Arizona (3-1, 1-0 Pac-12) played without its two best offensive players with quarterback Khalil Tate and running back J.J. Taylor out due to leg injuries.
Gunnell had seen spot action earlier this season, but was making his first collegiate start. The freshman played like he had been the starter all along, playing with poise while completing 29 of 44 passes.
UCLA (1-4, 1-1) pulled off an epic comeback last week, rallying from 35 points down to beat Washington State. The Bruins needed another, not-so-monumental comeback after Gary Brightwell scored on a 10-yard run to put Arizona up 20-17.
Dorian Thompson-Robinson led the comeback against the Cougars, but left late in the third quarter after Arizona defensive end Jalen Harris fell on his left leg from behind.
His replacement, sophomore Austin Burton, had a chance when UCLA forced a punt and got the ball at its 9-yard line with 2:52 left.
Burton worked the Bruins down the field quickly to Arizona’s 21-yard line, but Molson pushed his field goal attempt wide right with 34 seconds left.
UCLA saved its season and potentially coach Chip Kelly’s job last week with its 67-63 comeback win over then-No. 19 Washington State.
Thompson-Robinson had a school-record 564 yards of offense while accounting for seven touchdowns and looked like he was going to slice right through Arizona’s defense as well.
UCLA went 85 yards — 40 on Thompson-Robinson runs — in 12 plays on its opening drive and scored on Matt Lynch’s 2-yard touchdown catch.
The Bruins sputtered after that, managing 100 yards the rest of the half.
Arizona was a little better at moving the ball — well, until it got to the red zone. The Wildcats crossed UCLA’s 20-yard line three times in the first half and stalled each time, settling for two Lucas Havrisik field goals and another he missed.
Arizona didn’t take long to get going in the second half, scoring on its first play when Darrius Smith took advantage of a breakdown in coverage by UCLA and streaked along the sideline alone for a 75-yard touchdown.
UCLA answered after Thompson-Robinson went down, scoring on a 3-yard run by Joshua Kelly after he broke off a 36-yard run to put UCLA up 17-13.
UCLA lost its starting quarterback and another chance at a comeback victory when Molson missed his kick.
Arizona pulled out a gritty win without two of its best players and may be hitting its stride after a disappointing season-opening loss to Hawaii.
PULLMAN, Wash. – That is one way to end a losing streak.
UCLA roared back from a 32-point deficit in the second half, and Dorian Thompson-Robinson’s 15-yard touchdown pass to Demetric Felton with a minute left lifted the Bruins to a wild 67-63 victory over No. 19 Washington State at Martin Stadium on Saturday.
The game was the Pac-12 Conference opener for both teams, and the outcome did not seem in doubt when WSU built a 49-17 lead in the third quarter. Instead, the Bruins staged a comeback to remember behind an opportunistic offense that capitalized on a bevy of Cougar mistakes over the final two quarters.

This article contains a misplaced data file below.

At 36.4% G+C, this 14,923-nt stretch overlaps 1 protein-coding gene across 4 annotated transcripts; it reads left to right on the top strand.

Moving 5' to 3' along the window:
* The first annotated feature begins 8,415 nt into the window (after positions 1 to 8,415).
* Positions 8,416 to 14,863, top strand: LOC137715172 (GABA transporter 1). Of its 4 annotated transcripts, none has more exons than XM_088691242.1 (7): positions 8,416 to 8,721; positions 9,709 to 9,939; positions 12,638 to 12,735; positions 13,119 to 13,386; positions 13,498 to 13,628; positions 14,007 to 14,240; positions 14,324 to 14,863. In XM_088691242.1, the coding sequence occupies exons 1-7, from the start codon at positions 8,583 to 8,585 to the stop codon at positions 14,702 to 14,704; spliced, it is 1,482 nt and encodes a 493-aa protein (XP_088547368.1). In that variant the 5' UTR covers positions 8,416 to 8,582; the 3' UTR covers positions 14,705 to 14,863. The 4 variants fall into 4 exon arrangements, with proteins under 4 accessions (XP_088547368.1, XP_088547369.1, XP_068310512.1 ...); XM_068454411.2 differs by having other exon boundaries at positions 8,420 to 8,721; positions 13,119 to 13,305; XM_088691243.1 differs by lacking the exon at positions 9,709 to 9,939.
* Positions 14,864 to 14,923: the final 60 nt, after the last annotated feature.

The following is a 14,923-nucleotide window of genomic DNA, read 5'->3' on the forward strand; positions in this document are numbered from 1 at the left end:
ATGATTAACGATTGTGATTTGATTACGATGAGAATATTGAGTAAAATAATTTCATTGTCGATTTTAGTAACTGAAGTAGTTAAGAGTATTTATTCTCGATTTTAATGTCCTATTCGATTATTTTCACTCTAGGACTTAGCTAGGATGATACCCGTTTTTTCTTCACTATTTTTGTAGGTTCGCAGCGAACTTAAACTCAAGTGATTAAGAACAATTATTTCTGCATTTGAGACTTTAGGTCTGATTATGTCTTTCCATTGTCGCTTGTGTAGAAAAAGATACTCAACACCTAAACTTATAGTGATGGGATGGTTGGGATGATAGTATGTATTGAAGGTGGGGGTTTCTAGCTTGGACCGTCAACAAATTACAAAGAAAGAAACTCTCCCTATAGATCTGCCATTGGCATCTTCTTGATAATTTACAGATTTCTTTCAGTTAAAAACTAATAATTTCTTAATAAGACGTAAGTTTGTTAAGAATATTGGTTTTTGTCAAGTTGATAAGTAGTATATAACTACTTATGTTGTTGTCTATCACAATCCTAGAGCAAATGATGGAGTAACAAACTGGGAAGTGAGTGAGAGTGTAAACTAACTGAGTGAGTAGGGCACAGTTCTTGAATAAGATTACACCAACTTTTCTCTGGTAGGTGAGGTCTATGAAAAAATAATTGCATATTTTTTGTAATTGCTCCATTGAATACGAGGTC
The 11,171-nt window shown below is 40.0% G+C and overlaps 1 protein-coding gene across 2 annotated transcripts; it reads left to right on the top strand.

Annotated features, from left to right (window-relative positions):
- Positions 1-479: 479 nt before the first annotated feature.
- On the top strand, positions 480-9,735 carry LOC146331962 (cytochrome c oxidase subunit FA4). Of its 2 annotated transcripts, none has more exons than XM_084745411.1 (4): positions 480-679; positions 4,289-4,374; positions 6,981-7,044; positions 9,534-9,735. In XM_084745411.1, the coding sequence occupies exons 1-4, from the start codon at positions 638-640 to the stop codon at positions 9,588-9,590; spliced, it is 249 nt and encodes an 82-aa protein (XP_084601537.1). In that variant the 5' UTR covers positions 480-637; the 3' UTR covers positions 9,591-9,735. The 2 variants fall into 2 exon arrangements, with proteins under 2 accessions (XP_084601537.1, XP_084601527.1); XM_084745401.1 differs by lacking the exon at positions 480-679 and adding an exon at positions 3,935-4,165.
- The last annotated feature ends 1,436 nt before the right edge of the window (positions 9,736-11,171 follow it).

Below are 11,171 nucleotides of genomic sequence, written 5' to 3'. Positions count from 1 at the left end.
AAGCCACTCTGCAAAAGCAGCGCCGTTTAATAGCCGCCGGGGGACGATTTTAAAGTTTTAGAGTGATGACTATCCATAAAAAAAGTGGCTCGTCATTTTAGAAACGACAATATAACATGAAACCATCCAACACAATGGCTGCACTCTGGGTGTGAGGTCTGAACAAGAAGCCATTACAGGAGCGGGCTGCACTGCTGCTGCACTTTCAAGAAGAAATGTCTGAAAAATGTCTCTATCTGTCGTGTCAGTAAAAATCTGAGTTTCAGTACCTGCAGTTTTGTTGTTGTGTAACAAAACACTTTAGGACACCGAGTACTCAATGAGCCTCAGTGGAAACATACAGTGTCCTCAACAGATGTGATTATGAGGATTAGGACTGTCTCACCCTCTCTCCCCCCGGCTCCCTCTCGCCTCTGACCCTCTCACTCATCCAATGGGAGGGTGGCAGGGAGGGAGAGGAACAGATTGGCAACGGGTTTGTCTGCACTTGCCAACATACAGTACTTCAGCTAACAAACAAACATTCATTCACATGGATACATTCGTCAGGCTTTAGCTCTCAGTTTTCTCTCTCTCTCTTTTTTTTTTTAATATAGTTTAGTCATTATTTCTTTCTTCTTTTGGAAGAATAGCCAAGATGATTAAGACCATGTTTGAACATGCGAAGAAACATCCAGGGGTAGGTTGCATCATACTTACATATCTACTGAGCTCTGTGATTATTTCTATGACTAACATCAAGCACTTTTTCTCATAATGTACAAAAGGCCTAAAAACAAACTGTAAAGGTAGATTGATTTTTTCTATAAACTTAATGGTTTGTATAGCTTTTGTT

Thompson-Robinson completed 25 of 38 passes for 507 yards with five touchdowns and one interception to overcome his counterpart, WSU’s Anthony Gordon, who passed for 570 yards on 41-for-61 passing and a school-record nine touchdowns.
Gordon had one final chance to drive the Cougars down the field, but UCLA’s Keisean Lucier-South forced a fumble on a sack. The fumble was recovered by Bruin linebacker Josh Woods.
Gordon’s seventh touchdown pass – a 6-yard strike to Dezmon Patmon – gave the Cougars a seemingly insurmountable 49-17 lead with just under 7 minutes left in the third quarter. UCLA staged a furious rally behind its quarterback, Dorin Thompson-Robinson, but the Bruins fell short.
Thompson-Robinson ran for a 1-yard touchdown run, fired a 37-yard touchdown pass to receiver Chase Cota, watched Demetric Felton take a reception 94 yards for another touchdown and added a 7-yard scoring pass to Devin Asiasi that cut WSU’s lead to 49-46 just 30 seconds into the fourth quarter.
The teams traded six touchdowns in the final quarter alone. Max Borghi’s 65-yard touchdown reception gave WSU its final lead at 63-60 with 6:11 remaining.
Woods’ interception ended WSU’s opening drive and set up a 14-yard touchdown pass from Dorin Thompson-Robinson to tailback Joshua Kelley for a 7-0 lead less than 2 minutes into the game.
The Cougars (4-0) evened the score at 7-7 when Gordon and Easop Winston Jr. connected for the first of four touchdown passes. UCLA moved ahead 10-7 on its next drive with JJ Molson’s 31-yard field goal.
Winston Jr. hauled down two more touchdowns in the second quarter to propel the Cougars to a 35-17 halftime edge.
Felton broke free for a 100-yard kickoff return for a touchdown midway through the second quarter to trim the deficit to 21-17.
UCLA running back Joshua Kelley, left, cannot catch a pass over Stanford linebacker Jake Lynch during a game at Rose Bowl in Pasadena on Saturday, November 24, 2018. (Photo by Kyusung Gong/Contributing Photographer)
Stanford wide receiver JJ Arcega-Whiteside, right, catches a pass for a touchdown over UCLA defensive back Adarius Pickett during a game at Rose Bowl in Pasadena on Saturday, November 24, 2018. (Photo by Kyusung Gong/Contributing Photographer)